Warren

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An image (#0) within the article and after we would go for a ride in the car I would notice he couldn't move very well. He was still playing soccer but he just couldn't move as well as he used to. Warren has a very high tolerance for pain so he never complaint about it, so I really didn't know he was hurt. I decided to get him checked out. When we went to the doctor’s we were told we needed an x-ray of his legs and hips. After reviewing the x-rays, the doctor told us he had Perthes. Like every other parent we had no idea what that was. He was restricted to doing no sports or running, only walking. We had an MRI done to confirm the diagnosis and to see how bad it was. After the MRI we were told he needed to get a brace and to be confined to a wheelchair. Within a few months my son was very depressed and didn’t want to go anywhere or do anything. When we went back to the doctor’s, he said it would be like this for a few years. So I started to look up all the information I could about Perthes and searched and searched for a doctor who specializes in it. I kept coming up with Dr. Feldman. So we went to see him.

First time we went in his office, Warren was in a wheelchair. Dr. Feldman came into the office and asked why he was in the chair. I replied he has Perthes and then told him what the other doctor told us: that he has to stay in the wheelchair and stay braced. Dr. Feldman proceeded to tell me to take the brace off and get him out of the wheelchair. At first I was annoyed, to be honest, because why would it be so different than what the other doctor said? As a parent, we get upset and confused because what the right thing to do is not always clear. Dr. Feldman then told us he could save Warren’s hip. My son’s condition was worse than the other doctor said it was, and his hip was failing. Our choice was to do a hip distraction now or wait until he couldn't use his hip anymore and get a hip replacement at age 12. Dr. Feldman said without hesitation and with great confidence that he could save his hip. It will take a year or so he told us, but he could get him to play sports again. My son was thrilled because the other doctor was saying he didn't know when that would even be possible. Dr Feldman then told us all about the hip distraction, gave us information to look up, and told us to let him know if we were going to go forward with it. He wasn't pushy; he was confident. I left the office upset and confused. My son said he really liked him, but of course I told him that we would have to discuss it and make the decision. We went home that night and looked up everything we could. My husband and my son both wanted the surgery, but of course being the mom, I was worried. It wasn't going to be an easy decision. After talking it over for hours and doing all the research we could, we made the decision to go for the hip distraction surgery.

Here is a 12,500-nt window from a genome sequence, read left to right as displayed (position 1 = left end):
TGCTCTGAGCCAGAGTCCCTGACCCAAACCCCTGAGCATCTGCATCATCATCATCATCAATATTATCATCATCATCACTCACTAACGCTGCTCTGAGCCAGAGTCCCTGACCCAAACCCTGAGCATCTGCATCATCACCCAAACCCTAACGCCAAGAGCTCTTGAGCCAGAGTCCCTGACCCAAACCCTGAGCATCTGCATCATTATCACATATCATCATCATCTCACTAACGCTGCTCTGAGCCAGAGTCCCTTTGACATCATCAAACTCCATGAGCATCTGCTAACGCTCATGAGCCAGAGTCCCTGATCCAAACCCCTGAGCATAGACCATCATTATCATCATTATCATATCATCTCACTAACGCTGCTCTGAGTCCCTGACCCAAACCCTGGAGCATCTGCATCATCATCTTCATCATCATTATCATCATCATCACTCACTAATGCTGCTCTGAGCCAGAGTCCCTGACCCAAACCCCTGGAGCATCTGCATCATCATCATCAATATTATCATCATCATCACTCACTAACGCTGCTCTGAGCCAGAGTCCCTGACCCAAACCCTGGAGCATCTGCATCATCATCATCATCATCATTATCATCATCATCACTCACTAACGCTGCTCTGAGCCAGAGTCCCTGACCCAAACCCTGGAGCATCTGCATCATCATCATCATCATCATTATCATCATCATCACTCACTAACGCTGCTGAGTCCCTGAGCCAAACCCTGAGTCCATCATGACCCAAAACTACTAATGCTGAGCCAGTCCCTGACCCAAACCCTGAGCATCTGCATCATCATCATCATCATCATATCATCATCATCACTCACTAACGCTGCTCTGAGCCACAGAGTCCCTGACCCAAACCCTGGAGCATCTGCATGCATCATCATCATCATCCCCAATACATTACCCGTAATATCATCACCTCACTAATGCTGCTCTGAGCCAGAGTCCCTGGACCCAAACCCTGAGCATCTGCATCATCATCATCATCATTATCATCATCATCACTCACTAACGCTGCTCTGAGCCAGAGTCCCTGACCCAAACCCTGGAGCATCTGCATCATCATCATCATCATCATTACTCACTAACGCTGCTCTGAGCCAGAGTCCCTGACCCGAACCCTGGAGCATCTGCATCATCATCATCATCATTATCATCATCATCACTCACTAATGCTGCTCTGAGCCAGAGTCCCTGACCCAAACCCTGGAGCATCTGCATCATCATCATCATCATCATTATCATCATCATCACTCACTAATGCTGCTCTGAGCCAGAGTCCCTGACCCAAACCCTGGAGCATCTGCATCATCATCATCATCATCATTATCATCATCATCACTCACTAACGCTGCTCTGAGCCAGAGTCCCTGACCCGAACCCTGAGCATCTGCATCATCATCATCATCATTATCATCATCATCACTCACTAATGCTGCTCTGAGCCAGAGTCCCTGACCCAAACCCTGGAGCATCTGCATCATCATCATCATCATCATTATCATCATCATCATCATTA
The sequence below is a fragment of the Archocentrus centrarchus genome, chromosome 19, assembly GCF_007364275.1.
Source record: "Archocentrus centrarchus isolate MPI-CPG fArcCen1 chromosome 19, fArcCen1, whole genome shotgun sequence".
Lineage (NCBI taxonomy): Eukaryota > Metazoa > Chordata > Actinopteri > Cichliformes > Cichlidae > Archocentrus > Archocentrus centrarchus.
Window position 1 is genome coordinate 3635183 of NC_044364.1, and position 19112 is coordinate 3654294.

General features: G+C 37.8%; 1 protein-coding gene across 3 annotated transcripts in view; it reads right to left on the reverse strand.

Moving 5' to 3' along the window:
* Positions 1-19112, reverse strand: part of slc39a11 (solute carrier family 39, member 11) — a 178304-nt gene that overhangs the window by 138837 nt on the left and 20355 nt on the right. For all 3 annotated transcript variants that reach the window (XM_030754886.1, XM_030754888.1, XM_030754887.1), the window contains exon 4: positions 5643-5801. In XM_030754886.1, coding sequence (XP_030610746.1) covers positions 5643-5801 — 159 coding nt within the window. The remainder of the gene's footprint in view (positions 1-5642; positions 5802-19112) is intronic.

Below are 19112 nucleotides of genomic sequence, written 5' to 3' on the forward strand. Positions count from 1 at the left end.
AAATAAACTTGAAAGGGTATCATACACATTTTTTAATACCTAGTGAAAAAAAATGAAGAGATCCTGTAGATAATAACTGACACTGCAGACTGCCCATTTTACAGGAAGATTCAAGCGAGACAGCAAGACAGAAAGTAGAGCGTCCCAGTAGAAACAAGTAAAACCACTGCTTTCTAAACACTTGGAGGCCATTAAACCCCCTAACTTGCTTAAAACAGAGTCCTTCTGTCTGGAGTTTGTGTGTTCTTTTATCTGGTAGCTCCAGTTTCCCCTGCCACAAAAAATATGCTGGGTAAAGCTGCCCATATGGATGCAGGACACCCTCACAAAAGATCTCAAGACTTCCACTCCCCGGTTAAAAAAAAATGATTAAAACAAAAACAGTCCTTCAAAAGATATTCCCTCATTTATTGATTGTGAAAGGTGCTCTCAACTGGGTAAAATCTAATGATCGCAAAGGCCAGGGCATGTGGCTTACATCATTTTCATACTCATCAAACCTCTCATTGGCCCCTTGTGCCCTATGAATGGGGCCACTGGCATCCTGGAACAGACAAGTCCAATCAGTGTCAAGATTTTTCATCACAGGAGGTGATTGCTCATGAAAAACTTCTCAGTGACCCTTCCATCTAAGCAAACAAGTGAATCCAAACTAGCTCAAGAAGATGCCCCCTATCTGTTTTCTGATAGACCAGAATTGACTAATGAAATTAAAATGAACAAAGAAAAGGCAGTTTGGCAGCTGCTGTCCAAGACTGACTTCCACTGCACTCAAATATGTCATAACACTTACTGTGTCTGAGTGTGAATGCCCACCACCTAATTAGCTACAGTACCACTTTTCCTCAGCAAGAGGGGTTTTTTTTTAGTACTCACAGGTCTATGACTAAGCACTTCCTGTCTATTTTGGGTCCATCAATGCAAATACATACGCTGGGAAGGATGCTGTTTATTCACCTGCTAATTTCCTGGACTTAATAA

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Warren returning to sports!

We called Dr. Feldman's office and scheduled another appointment to meet with him. Again I can't tell you how it feels to go to a doctor's office and receive total confidence and reassurance from a doctor. He sat with us until we had no more questions, and we scheduled his hip distraction. We knew it was not going to be easy. Dr. Feldman said that and he was right. A week before surgery we needed to do an infusion with Zometa: medicine that will help his bones heal. We also needed to do this 3 other times after surgery. On the day of surgery, seeing my son, honestly all I wanted to do was cry. Dr. Feldman put 3 rods in this leg and 4 in his hip. Second day, they wanted him up and walking with a walker. Again, this broke my heart, but they know what is best and were very gentle with him. Before we left the hospital on day 4, he was walking slowly with the walker. Every day before bed he needed to shower, and that is when we changed the bandages. We needed to alter his clothes too, making cuts in underwear and pants and putting Velcro on it so he could wear it with the fixator. We started Physical Therapy two weeks after surgery. During every doctor visit we took x-rays. We went to see Dr. Feldman often. If and when we had any issues, questions, or problems we called and either went to see him or his discussed what to do over the phone. At four months the rods were taken out. We went to Physical Therapy twice a week the whole time. He was home schooled because we were afraid he would fall or someone would bump into him. Three months after he got the rods taken out, Dr. Feldman cleared him to go back to all sports.

All in all, from beginning to end, it took a year to get him up and running, playing sports again. Perthes isn't an easy thing to go through, but with Dr. Feldman you are in the right hands! As a parent you want the best for your child and I am sure we got the best possible care anyone can ever get from a doctor with Dr. Feldman and his staff.